What is purchase price allocation (PPA)?

Purchase price allocation (definition)

Purchase price allocation (PPA) allocates the cost of a purchased business between assets and liabilities on the new owner’s balance sheet.

The buyer’s accountant completes the purchase price allocation during a merger or acquisition – usually with the assistance of a valuer. The allocation ensures that the purchased company’s assets and liabilities are properly recorded on the new owner’s balance sheet.

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Why purchase price allocation (PPA) is important

There are several reasons why PPA is important to small businesses that acquire other businesses.

  • Financial clarity: An accurate allocation helps the buyer understand the financial implications of the purchase and what they paid for everything.
  • Strategic planning: The asset values influence future business decisions, such as upgrades, expansions, or increasing operational efficiency.
  • Taxation and depreciation: Businesses must allocate the purchase price to ensure taxes and depreciation can be accurately calculated.
  • Part of IFRS: IFRS rules require PPA. PPA also provides transparency for investors and stakeholders during mergers and acquisitions.

Tax authorities and regional Generally Accepted Accounting Principles (GAAP) may also require PPA accounting. Check with tax authorities in your region to determine specific rules.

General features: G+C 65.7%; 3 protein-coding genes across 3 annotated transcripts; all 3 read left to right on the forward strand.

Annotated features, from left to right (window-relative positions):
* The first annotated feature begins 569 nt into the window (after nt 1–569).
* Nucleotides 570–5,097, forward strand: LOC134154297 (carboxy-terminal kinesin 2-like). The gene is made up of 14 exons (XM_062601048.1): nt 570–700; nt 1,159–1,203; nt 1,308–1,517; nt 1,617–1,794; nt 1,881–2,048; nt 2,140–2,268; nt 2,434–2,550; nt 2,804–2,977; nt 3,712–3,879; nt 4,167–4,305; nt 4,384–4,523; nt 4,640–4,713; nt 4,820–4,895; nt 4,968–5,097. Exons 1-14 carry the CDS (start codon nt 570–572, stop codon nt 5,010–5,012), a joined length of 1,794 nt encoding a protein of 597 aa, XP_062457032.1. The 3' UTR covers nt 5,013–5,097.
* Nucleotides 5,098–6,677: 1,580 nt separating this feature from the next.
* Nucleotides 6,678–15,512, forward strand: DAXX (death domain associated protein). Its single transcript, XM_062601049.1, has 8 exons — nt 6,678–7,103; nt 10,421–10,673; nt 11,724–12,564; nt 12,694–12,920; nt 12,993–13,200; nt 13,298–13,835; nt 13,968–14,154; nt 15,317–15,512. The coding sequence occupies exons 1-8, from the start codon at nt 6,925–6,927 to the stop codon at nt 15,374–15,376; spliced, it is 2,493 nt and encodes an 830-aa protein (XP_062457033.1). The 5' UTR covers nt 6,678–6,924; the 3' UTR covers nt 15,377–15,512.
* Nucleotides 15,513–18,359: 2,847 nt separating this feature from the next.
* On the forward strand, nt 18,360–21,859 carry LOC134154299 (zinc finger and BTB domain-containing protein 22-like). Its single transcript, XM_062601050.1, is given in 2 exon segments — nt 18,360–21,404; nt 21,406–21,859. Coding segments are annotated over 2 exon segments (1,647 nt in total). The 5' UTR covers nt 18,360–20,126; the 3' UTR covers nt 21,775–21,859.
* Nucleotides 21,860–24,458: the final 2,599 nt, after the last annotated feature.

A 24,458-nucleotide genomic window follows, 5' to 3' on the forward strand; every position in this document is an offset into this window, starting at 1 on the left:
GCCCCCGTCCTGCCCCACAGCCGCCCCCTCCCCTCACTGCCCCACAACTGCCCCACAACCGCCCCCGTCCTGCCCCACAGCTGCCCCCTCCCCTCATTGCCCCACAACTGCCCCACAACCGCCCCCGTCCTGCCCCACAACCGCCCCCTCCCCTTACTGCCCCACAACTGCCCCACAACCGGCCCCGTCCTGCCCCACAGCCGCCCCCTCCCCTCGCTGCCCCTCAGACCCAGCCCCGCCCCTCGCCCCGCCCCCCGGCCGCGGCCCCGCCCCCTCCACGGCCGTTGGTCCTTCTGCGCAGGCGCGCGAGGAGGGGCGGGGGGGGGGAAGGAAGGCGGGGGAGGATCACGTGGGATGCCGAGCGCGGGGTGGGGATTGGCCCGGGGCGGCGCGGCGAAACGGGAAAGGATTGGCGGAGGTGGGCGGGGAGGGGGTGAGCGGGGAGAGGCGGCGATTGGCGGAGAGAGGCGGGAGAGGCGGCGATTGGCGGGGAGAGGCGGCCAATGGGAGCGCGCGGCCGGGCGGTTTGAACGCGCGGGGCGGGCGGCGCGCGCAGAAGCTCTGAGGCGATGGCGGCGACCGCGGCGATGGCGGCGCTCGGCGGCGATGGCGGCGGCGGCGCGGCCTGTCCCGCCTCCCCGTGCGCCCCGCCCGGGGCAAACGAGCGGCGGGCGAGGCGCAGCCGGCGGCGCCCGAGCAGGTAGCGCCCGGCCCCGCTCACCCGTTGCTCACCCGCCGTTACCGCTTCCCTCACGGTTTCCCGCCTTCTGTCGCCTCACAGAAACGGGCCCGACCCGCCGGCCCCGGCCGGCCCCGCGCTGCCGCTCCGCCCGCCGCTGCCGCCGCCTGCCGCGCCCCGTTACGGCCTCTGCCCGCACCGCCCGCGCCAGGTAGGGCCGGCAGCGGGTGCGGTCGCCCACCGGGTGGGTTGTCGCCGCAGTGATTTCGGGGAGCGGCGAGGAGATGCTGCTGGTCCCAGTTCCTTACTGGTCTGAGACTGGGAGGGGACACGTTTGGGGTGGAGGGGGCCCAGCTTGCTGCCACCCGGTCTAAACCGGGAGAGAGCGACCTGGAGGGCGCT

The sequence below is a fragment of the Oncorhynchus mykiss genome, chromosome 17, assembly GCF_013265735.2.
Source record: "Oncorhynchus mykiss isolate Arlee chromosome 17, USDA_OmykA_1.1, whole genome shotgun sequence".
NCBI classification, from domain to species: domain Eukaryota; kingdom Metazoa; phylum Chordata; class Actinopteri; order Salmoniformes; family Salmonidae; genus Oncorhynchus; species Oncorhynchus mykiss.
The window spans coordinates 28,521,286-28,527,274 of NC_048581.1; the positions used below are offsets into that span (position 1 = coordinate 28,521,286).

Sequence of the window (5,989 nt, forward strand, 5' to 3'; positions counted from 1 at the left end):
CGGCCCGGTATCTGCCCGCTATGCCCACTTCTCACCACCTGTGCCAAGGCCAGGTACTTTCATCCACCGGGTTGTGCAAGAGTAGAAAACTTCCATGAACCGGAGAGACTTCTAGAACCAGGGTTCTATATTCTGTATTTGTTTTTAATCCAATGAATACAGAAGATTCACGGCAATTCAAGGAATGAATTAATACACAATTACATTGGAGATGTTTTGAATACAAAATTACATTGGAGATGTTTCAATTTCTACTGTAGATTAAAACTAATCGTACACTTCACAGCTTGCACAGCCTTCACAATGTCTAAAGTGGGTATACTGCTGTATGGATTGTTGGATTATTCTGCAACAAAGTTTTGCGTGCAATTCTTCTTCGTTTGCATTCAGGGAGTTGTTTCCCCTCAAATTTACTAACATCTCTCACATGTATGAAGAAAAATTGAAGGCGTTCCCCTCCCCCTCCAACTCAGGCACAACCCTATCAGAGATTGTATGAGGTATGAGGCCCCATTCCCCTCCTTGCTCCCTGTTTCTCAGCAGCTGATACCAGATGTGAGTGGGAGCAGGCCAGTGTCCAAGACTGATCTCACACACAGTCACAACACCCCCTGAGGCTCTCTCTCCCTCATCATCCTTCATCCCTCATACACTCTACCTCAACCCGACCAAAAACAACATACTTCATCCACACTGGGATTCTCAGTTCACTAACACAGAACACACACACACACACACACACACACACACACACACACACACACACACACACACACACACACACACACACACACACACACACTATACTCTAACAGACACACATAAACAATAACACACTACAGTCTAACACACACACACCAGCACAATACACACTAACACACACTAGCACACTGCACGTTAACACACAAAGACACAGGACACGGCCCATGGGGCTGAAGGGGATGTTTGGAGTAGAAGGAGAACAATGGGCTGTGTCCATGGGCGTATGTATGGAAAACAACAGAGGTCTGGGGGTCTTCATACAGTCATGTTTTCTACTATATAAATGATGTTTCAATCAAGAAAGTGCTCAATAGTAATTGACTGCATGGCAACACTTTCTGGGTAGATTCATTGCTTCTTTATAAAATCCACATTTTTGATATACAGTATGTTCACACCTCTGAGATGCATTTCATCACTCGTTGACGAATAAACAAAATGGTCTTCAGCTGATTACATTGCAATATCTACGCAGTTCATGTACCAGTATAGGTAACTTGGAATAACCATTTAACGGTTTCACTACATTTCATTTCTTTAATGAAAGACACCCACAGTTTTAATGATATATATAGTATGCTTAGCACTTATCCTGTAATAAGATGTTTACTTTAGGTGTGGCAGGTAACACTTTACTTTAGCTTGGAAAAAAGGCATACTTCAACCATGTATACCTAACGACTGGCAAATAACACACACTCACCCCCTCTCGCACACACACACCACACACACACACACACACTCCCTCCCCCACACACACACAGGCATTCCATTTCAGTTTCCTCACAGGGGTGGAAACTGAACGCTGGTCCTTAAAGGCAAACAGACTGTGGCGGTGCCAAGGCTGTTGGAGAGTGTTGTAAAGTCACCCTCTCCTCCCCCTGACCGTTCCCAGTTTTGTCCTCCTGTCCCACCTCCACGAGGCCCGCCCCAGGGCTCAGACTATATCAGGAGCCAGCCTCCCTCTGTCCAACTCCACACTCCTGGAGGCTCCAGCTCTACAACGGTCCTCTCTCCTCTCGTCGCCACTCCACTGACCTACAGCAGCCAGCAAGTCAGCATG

How purchase price allocation (PPA) is done

Allocating the purchase price of an acquired business is a multi-step process and must comply with accounting standards.

  1. Calculate the net identifiable assets. This involves identifying and valuing the acquired assets and liabilities. These include both tangible assets, like machinery or inventory, and intangible assets like patents. This step determines the fair market value of all the components, including considering their condition, market demand, and earning potential. A fair valuation generally requires input from a valuation expert. Accounting standards determine which valuation methods can be used for each type of asset.
  2. Write-ups or write-downs. These can occur when the fair value of an asset or liability changes during the acquisition. A write-up means the asset increases in value; a write-down means it decreases in value. For example, the valuer may find the value of an asset is higher. These changes are reflected on the balance sheet only – no cash changes hands.
  3. Calculate potential goodwill. The goodwill of a business is the difference between the purchase price and the net value of the assets minus the liabilities. It is recorded on the balance sheet as an intangible asset.

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Purchase price allocation (PPA) example

Let’s say you buy a small landscaping business for $500,000. PPA accounting allocates the value between the landscaping equipment, outstanding liabilities, and goodwill.

  • Tangible assets – the workshop is valued at $329,000; the truck at $25,000, the trailer at $8000; one mower at $3000, two others at $2000; and miscellaneous tools at $1000. Total tangible assets come to $370,000.
  • Liabilities – the business has assumed liabilities of $20,000 in warranty obligations to existing customers.
  • Intangible assets – goodwill is calculated at $150,000

$500,000 - ($370,000-$20,000) = $150,000

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This glossary is for small business owners. The definitions are written with their requirements in mind. More detailed definitions can be found in accounting textbooks or from an accounting professional. Xero does not provide accounting, tax, business or legal advice.